in order

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English[edit]

Pronunciation[edit]

Adjective[edit]

in order (comparative more in order, superlative most in order)

  1. In a sequence.
    Place the cards in order by color, then by number.
  2. Ready, prepared; orderly; tidy.
    I wish I could get my desk in order.
    His material is in order for the presentation.
  3. (idiomatic) In accordance with the procedural rules governing formal meetings of a deliberative body.
  4. (idiomatic) Appropriate, worthwhile.
    Now that we have finally finished, I think a celebration is in order.

Translations[edit]

Derived terms[edit]

Adverb[edit]

in order (comparative more in order, superlative most in order)

  1. (not comparable, idiomatic, with to) Emphasizes that what follows immediately is the purpose of the preceding or the beyond.
    • 2013 May 17, George Monbiot, “Money just makes the rich suffer”, The Guardian Weekly, volume 188, number 23, page 19:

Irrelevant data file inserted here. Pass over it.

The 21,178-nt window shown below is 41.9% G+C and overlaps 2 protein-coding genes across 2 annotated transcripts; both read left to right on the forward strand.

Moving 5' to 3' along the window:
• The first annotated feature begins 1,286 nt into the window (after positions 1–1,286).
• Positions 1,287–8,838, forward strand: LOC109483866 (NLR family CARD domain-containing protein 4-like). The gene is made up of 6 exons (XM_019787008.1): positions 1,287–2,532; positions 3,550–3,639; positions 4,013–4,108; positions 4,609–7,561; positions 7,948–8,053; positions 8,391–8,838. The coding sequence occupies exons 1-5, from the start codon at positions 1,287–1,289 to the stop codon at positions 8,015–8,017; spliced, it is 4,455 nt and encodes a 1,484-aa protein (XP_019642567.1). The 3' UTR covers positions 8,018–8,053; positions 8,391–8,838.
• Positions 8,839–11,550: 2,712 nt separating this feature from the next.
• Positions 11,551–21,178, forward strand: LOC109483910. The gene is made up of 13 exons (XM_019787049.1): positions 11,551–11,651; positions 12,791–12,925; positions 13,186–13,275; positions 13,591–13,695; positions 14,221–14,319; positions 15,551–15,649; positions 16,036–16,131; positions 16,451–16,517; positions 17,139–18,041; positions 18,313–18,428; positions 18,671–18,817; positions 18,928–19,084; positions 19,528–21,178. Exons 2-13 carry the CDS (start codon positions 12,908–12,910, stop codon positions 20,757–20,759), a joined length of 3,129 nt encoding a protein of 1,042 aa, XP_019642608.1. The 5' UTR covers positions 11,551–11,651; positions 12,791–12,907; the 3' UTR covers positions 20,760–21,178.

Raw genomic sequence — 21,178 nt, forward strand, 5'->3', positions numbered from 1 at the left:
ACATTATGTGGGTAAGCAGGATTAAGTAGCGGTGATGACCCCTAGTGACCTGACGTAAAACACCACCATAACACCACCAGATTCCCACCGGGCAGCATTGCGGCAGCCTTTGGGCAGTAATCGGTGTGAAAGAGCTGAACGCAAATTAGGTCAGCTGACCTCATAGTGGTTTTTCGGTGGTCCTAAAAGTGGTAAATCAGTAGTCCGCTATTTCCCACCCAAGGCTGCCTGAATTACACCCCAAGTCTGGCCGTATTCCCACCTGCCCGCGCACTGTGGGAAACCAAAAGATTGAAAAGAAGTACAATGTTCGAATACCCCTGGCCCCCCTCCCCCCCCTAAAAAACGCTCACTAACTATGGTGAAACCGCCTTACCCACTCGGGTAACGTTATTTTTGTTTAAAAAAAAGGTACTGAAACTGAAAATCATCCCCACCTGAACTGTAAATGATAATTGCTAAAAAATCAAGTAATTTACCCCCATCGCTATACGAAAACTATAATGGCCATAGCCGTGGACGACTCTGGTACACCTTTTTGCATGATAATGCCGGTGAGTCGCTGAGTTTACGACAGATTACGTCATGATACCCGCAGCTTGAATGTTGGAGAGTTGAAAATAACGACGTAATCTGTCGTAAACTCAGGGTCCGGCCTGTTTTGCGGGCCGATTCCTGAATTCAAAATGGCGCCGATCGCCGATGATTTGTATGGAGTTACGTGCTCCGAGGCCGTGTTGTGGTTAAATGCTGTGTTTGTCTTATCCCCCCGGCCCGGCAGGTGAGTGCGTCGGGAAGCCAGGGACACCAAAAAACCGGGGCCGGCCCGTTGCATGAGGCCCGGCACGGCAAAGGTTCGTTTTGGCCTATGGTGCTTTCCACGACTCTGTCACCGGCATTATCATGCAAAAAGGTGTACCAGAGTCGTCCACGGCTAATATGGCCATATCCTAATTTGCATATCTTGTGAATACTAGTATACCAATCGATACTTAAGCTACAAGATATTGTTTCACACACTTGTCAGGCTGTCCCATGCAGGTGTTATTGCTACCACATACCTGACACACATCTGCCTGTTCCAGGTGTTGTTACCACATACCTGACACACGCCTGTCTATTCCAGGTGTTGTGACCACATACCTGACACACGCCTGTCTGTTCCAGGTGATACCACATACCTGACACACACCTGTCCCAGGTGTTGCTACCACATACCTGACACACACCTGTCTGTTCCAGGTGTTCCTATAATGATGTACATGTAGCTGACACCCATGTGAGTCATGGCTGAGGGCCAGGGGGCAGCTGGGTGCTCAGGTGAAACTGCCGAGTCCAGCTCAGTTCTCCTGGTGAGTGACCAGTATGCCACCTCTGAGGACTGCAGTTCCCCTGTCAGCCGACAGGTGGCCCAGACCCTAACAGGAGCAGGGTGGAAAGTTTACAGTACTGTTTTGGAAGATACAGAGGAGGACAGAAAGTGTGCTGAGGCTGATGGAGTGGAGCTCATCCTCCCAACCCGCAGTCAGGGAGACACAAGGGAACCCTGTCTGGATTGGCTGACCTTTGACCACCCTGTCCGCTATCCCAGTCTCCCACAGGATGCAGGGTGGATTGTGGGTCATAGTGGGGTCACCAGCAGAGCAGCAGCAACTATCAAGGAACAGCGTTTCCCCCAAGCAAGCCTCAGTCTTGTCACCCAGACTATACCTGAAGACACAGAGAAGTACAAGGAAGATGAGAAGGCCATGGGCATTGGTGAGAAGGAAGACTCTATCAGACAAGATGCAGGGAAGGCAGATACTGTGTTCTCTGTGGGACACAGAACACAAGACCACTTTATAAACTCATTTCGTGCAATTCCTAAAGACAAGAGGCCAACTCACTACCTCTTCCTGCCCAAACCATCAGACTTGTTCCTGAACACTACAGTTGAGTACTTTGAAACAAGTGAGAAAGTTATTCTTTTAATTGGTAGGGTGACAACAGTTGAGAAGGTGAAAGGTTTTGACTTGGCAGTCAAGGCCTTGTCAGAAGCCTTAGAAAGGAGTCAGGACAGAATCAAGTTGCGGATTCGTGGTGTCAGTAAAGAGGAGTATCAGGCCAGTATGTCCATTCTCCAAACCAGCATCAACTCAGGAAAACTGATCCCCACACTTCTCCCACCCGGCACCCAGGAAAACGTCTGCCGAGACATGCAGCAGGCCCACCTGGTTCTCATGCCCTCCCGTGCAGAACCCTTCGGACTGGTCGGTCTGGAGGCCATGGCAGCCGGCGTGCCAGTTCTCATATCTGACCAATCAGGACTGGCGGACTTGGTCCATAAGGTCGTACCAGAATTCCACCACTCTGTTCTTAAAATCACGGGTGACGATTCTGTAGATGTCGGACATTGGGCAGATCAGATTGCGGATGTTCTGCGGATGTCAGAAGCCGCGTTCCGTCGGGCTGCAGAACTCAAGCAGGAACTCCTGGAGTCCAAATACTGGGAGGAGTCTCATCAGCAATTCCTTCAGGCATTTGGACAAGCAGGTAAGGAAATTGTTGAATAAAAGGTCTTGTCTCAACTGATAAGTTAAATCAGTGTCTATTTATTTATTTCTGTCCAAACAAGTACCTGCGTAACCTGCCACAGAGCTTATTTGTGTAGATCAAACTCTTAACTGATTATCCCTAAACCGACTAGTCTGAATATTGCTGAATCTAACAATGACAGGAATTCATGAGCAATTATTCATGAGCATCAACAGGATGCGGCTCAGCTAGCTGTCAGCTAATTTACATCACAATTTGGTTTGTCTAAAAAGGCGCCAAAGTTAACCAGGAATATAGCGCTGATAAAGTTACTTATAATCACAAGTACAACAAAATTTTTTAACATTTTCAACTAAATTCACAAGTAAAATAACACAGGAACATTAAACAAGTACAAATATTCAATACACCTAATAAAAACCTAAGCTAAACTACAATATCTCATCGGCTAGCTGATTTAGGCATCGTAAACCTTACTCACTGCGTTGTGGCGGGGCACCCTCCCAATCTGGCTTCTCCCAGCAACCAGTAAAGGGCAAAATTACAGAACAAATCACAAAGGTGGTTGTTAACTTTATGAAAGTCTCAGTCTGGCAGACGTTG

In order to grant the rich these pleasures, the social contract is reconfigured. The welfare state is dismantled. […]
    She stood in order to see over the crowd. / She stood to see over the crowd.
  2. (not comparable, idiomatic, US, with "for") Emphasizes that what follows immediately is the purpose of the preceding or the beyond.
    She stood in order for her husband to see her. / She stood for her husband to see her.
  3. (comparable) In sequence.
    They sang in order, ending with a basso profundo.

Usage notes[edit]

  • The words "in order" to express purpose in "in order to" are usually redundant, and can be removed to leave just "to" as an expression of purpose. However, the full expression is required in the negative ("in order not to") and occasionally to avoid ambiguity.

Related terms[edit]

See also[edit]

  • to (particle)
  • for (preposition)

Translations[edit]